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McClellan Summation Indexes Show Dangerous Conditions

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Last week Erin's article on the Russell 2000 gave me reason to browse the Straight Shots collection of indicator charts for the S&P 600 Small-Cap Index. Straight Shots allow us to shoot straight through a collection of indicator charts that are derived from the component stocks in the selected index. My intent was to write an article highlighting that particular group of small-cap indicators; however, I got sidetracked when I saw the McClellan Summation Index chart.


To quickly review, the McClellan Oscillator and Summation Index (SI) were developed by Sherman and Marian McClellan back in the 1960s. You begin by calculating a 19EMA and 39EMA of the daily advances minus declines (bottom panel). The Oscillator is result of subtracting the 39EMA from the 19EMA, and the SI (middle indicator panel) is the cumulative total of the daily Oscillator reading. The Oscillator (the top indicator panel) tends to be quite active, but the SI presents a more readable summary of the shifting tides of market liquidity.

What caught my attention was that (1) the S&P 600 ETF (IJR) price has broken down through an important support line, and (2) the SI has dropped below the zero line. A general rule is that market tops begin with money shifting out of small-cap stocks and into the more sturdy larger-cap stocks. Clearly the shift away from small-cap stocks is in progress, but the Summation Index weakness is especially worrisome. When the SI drops below the zero line, be prepared for accelerated selling. Obviously, disaster doesn't occur every time the SI goes negative, but also obvious is that a negative SI should always command our attention.

Looking up the food chain to mid-cap stocks, we can see that there is similar weakness here. The SI is still above the zero line, but absent a surge of market strength, the SI will probably go negative within a week.

I expected to see more strength in large-cap stocks, but I was surprised to see that the S&P 500 SI dropped below the zero line two days ahead of the S&P 600 SI. On the positive side, price is still above significant support levels. This shows that, while there have been more declines than advances, the individual declines have been relatively small. This is possibly due to money flow from smaller-cap stocks keeping larger-cap stock prices a bit firmer.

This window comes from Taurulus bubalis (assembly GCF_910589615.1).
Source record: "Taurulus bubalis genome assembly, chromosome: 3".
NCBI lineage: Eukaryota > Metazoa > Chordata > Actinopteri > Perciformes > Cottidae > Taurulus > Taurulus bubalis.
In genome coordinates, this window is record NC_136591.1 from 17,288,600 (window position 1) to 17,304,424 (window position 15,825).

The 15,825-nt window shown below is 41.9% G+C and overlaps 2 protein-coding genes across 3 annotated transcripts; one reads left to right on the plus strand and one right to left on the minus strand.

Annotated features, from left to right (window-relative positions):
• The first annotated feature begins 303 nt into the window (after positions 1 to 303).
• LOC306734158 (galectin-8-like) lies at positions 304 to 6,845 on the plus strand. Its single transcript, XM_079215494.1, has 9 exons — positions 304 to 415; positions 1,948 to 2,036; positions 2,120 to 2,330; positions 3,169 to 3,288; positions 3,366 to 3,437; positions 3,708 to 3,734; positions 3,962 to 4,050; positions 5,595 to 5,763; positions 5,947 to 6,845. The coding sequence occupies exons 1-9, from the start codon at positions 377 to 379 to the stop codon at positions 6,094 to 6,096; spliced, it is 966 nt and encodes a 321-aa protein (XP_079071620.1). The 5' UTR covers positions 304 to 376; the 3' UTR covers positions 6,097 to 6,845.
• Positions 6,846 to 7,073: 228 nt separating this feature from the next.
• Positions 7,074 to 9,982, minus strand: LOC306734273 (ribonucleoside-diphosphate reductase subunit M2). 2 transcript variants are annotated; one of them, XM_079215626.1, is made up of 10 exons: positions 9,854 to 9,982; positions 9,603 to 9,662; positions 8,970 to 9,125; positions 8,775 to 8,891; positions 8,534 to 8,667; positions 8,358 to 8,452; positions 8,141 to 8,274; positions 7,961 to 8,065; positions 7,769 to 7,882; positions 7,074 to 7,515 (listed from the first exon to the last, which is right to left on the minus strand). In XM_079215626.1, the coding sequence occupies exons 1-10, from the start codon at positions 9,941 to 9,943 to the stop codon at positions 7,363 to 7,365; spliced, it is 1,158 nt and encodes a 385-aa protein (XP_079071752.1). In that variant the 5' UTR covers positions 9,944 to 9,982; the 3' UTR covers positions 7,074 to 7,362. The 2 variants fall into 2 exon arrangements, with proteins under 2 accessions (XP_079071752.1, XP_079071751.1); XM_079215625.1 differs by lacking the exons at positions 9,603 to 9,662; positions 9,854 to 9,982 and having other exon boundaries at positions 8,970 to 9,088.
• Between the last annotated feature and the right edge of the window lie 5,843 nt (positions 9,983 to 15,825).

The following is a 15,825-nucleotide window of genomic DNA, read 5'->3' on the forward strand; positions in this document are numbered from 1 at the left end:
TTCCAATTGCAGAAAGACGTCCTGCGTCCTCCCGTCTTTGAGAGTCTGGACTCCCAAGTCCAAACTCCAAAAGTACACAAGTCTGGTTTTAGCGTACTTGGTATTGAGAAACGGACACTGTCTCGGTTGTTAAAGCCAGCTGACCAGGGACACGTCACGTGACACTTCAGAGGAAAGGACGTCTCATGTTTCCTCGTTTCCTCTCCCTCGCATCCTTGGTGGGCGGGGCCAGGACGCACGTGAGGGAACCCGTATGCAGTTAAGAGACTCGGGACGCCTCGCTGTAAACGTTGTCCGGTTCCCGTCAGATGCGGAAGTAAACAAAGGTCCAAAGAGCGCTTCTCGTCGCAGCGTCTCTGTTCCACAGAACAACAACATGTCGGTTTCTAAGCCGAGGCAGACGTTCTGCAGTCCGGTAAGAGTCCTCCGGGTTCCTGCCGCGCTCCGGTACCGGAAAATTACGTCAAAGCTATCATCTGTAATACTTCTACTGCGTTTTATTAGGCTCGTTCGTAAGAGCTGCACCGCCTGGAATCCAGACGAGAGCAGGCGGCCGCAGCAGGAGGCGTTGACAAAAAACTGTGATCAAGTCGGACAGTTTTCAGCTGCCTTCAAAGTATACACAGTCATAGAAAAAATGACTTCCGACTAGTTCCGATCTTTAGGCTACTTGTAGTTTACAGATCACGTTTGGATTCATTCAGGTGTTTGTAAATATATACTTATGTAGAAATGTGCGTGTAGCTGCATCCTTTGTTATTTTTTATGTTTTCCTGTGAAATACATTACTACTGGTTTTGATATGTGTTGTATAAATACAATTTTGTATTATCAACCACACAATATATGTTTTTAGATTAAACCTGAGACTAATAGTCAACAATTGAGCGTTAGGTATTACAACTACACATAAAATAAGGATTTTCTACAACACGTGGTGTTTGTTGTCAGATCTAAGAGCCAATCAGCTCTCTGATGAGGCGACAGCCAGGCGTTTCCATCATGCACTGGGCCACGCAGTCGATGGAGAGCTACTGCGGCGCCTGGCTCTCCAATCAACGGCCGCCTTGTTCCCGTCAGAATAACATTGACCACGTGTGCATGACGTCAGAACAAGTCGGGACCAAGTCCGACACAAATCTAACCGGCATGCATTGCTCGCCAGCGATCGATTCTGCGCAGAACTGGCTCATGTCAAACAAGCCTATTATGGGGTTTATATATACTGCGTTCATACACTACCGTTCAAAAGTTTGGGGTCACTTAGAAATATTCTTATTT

CONCLUSION:  When the Summation Index falls below the zero line, there is a strong possibility that serious price deterioration lies just ahead. The current condition of the SI for small-, mid-, and large-cap stocks is spreading that warning across the broad market, and both small- and mid-cap index prices have already broken support. Caution is advised!

PERSONAL NOTE: Back in the 1990s it occurred to me that maybe a good indicator could be developed by tracking the relationship of a fast and slow EMA of breadth. Fortunately, I didn't put too much work into this brilliant idea before I realized that the McClellans had beaten me to it by about 30 years. This realization also helped me see the beauty and simplicity of the McClellan Oscillator and Summation Index. While the charts above may seem confusing or complicated, they are simply based upon the changing relationship of a fast and slow moving average of breadth. Let the fact sink in, and it may help you understand how useful these indicators are.


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Technical Analysis is a windsock, not a crystal ball.

Happy Charting!
- Carl

Carl Swenlin
About the author: is a veteran technical analyst who has been actively engaged in market analysis since 1981. A pioneer in the creation of online technical resources, he was president and founder of DecisionPoint.com, one of the premier market timing and technical analysis websites on the web. DecisionPoint specializes in stock market indicators and charting. Since DecisionPoint merged with StockCharts.com in 2013, Carl has served a consulting technical analyst and blog contributor. Learn More
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